FDA approves Paxil for Premenstrual cramps
Wed, 3 Sep 2003
On September 2, the FDA approved Paxil (Seroxat) for yet another newly invented “condition.” Inasmuch as those most likely to complain about premenstrual discomfort which has been labeled, premenstrual dysphoric disorder (PMDD)–are likely to be pubescent girls, FDA’s approval is bizarre.
Following disclosure that children and adolescents given Paxil in the manufacturer’s own controlled clinical trials, the suicide rate was between twice and three times the rate of those given a placebo, FDA announced an investigation of the clinical trial data from all pediatric trials of Paxil and the other SSRI antidepressants– such as, Prozac, Zoloft, Celexa, Effexor.
Approval of PMDD is bizarre given the renewed debate and growing concern about the safety and effectiveness of SSRIs. Indeed, the New York Times reported that 7 of the 10 experts who served on FDA’s panel of experts in 1991, said that given the evidence, they would reverse their original decision clearing SSRIs to suicide. Dr. Jeffery Lieberman, a leading psychopharmacologist who served on FDA’s panel told the Times on August 7:
“In 1991, we said there wasn’t sufficient evidence to support a link between these drugs and suicide. Now there is evidence, at least in children, and I wouldn’t rule out that it’s in adults too.”
In its June 18, 2003, “Dear Doctor” letter to physicians in the UK, GlaxoSmithKline acknowledged that Paxil, poses serious risks of suicide and severe drug withdrawal symptoms for children under 18. See: https://ahrp.org/risks/PaxilRisks0603.php
“In studies that used a tapered withdrawal regimen, symptoms reported during the taper phase or upon discontinuation of paroxetine [Paxil] at a frequency of at least 2% of patients that occurred at a rate that was at least twice that of placebo were: nervousness, dizziness, nausea, emotional lability (including crying, mood fluctuations, self-harm, suicidal thoughts and attempted suicide) and abdominal pain.”
If the safety of SSRI Antidepressants for children is under investigation by the FDA, then what is the FDA’s justification for expanding the use of Paxil by adolescent girls, when this drug has been banned in the UK and Canada for children under eighteen?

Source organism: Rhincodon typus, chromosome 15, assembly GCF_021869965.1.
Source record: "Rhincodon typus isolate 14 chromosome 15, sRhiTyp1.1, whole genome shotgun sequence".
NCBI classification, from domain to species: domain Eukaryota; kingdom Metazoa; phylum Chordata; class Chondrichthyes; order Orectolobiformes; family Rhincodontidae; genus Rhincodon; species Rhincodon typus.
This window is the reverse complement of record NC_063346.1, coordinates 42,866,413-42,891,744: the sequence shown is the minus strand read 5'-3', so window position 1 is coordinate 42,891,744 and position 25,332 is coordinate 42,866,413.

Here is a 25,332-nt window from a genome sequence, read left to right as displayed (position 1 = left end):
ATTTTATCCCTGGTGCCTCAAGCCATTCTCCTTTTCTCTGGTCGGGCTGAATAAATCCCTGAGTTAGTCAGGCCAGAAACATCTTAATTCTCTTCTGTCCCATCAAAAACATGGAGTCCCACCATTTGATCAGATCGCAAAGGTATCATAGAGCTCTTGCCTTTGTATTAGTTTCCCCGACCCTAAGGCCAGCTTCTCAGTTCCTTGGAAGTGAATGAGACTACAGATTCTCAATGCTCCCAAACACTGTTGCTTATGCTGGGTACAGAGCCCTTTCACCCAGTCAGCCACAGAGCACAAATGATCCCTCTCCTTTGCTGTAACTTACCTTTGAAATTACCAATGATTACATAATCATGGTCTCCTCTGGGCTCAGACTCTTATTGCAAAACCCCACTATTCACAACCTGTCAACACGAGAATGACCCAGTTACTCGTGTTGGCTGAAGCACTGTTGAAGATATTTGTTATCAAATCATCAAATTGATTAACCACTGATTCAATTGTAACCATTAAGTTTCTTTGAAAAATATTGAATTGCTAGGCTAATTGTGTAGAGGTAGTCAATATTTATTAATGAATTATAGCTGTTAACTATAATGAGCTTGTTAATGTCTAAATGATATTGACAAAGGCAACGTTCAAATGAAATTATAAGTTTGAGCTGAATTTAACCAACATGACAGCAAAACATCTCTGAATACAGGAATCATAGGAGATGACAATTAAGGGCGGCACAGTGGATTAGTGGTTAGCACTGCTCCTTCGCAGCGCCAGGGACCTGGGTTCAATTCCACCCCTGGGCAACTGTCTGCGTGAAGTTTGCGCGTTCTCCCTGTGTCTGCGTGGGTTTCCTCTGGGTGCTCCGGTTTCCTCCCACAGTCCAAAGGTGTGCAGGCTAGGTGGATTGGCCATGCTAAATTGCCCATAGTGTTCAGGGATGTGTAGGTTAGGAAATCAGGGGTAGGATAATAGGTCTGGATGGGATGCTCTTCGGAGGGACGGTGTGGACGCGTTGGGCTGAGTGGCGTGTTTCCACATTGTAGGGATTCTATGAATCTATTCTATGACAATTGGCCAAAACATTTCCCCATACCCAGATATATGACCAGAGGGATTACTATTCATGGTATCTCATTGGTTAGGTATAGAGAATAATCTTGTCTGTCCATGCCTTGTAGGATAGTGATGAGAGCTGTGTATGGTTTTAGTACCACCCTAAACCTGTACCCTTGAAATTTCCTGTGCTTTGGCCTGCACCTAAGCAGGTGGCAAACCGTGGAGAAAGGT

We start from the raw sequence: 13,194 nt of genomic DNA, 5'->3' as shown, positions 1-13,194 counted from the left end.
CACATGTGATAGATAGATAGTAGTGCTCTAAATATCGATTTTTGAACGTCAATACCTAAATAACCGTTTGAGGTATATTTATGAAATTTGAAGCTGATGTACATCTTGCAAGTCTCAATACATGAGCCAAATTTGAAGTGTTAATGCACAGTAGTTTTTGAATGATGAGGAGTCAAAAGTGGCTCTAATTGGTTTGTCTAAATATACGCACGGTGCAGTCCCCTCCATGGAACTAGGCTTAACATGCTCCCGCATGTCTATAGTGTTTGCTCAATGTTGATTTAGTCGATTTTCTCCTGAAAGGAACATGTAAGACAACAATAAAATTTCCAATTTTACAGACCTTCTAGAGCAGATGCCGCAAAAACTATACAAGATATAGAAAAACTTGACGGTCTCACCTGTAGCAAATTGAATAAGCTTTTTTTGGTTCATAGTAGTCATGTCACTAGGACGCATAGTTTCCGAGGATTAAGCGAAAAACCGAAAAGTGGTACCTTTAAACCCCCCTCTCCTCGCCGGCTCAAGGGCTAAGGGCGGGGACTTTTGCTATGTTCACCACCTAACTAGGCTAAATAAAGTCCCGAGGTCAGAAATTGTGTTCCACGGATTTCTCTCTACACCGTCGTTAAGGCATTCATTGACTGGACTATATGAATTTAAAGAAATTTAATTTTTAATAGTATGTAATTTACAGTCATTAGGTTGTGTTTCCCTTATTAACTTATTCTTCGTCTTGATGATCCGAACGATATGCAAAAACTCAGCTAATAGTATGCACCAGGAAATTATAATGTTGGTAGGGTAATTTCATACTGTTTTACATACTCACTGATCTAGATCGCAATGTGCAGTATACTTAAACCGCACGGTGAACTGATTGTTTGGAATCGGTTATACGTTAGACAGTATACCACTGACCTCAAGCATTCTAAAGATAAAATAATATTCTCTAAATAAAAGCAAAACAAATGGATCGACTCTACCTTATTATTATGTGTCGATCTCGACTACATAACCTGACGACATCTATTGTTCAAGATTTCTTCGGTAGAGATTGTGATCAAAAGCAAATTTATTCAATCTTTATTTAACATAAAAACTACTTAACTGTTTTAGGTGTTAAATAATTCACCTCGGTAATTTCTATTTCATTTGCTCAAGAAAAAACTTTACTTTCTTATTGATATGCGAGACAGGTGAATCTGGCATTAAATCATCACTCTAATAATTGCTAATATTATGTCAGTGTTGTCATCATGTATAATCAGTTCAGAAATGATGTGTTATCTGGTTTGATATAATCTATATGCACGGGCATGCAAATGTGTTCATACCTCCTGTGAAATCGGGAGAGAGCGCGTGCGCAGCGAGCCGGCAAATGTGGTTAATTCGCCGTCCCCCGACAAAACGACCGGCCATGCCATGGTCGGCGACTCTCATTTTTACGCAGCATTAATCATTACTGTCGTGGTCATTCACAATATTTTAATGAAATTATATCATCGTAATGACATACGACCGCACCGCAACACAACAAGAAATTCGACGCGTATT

New drugs / indications
FDA Approves Paxil CR (Paroxetine) for Treatment of Premenstrual Dysphoric Disorder
PHILADELPHIA, PA — September 2, 2003 — GlaxoSmithKline (NYSE: GSK) today announced the U.S. Food and Drug Administration (FDA) approved Paxil CR™ (paroxetine HCl) Controlled-Release Tablets as the first controlled-release medication for the treatment of premenstrual dysphoric disorder, a condition affecting three to eight percent of women of reproductive age in the United States. Premenstrual dysphoric disorder (PMDD) is characterized by intense emotional symptoms including irritability, tension, and depressed mood as well as physical symptoms associated with the menstrual cycle. Paxil CR is also indicated for the treatment of depression and panic disorder.
“As a clinician, I have seen first hand how debilitating PMDD can be for women in their lives and in their relationships with family, friends and co-workers,” said Kimberly A. Yonkers, M.D., Associate Professor of Psychiatry, Yale University of Medicine and lead investigator of the largest clinical trial database of PMDD patients. “Today’s approval of Paxil CR provides physicians and patients with a new treatment option that effectively manages PMDD symptoms at the lowest available dose.”
Premenstrual Dysphoric Disorder (PMDD)
Affecting over 5 million women of reproductive age in the U.S., PMDD is not just a new name for premenstrual syndrome (PMS). PMDD is a severe form of PMS that can significantly impair a woman’s ability to carry out daily activities both professionally and personally.
PMDD symptoms commonly emerge in the second half of the menstrual cycle and subside when menstruation begins or shortly thereafter. The symptoms follow this pattern every month or almost every month. Knowing PMDD symptoms is a critical element in the appropriate diagnosis and treatment of the condition.
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